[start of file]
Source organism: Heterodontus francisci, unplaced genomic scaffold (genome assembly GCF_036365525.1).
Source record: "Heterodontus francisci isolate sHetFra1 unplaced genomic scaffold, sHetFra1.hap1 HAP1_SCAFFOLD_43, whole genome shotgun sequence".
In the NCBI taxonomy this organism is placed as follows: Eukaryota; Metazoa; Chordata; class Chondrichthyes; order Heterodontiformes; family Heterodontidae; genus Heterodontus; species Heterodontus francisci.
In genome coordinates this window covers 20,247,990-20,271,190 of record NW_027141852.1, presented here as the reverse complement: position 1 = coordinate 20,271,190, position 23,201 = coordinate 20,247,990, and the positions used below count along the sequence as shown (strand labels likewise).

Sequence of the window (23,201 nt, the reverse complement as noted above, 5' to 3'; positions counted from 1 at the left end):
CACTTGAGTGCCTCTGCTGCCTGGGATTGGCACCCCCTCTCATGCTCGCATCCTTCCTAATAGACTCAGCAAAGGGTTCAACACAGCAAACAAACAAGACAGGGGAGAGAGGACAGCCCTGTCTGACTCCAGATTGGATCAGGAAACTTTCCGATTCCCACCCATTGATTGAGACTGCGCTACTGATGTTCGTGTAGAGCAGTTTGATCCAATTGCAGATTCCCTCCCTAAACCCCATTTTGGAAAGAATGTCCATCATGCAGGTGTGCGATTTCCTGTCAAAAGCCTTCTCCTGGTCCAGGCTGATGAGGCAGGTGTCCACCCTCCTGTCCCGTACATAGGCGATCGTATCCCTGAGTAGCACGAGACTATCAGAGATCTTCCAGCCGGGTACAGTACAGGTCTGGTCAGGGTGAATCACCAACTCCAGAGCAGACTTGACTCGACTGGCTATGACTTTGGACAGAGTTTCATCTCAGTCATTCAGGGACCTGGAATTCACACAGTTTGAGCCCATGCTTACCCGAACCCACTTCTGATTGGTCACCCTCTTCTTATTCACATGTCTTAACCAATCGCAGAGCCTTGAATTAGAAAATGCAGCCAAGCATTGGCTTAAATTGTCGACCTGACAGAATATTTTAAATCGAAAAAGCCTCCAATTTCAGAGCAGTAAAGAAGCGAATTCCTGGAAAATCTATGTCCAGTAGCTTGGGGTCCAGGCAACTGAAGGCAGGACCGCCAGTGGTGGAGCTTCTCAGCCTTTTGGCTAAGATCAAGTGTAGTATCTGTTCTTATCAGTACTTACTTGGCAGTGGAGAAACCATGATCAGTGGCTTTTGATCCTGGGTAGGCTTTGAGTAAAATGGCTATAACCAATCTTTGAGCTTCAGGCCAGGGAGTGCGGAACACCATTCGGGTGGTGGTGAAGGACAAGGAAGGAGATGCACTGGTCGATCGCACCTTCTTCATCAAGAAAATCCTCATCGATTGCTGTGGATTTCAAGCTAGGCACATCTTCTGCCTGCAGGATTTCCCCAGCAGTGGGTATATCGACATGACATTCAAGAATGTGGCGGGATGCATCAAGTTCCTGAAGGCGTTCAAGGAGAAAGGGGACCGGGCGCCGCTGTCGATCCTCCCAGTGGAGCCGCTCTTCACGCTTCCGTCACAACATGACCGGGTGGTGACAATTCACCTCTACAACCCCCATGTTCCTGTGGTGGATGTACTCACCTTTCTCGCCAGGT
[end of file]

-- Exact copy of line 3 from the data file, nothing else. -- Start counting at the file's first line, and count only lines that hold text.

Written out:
In the NCBI taxonomy this organism is placed as follows: Eukaryota; Metazoa; Chordata; class Chondrichthyes; order Heterodontiformes; family Heterodontidae; genus Heterodontus; species Heterodontus francisci.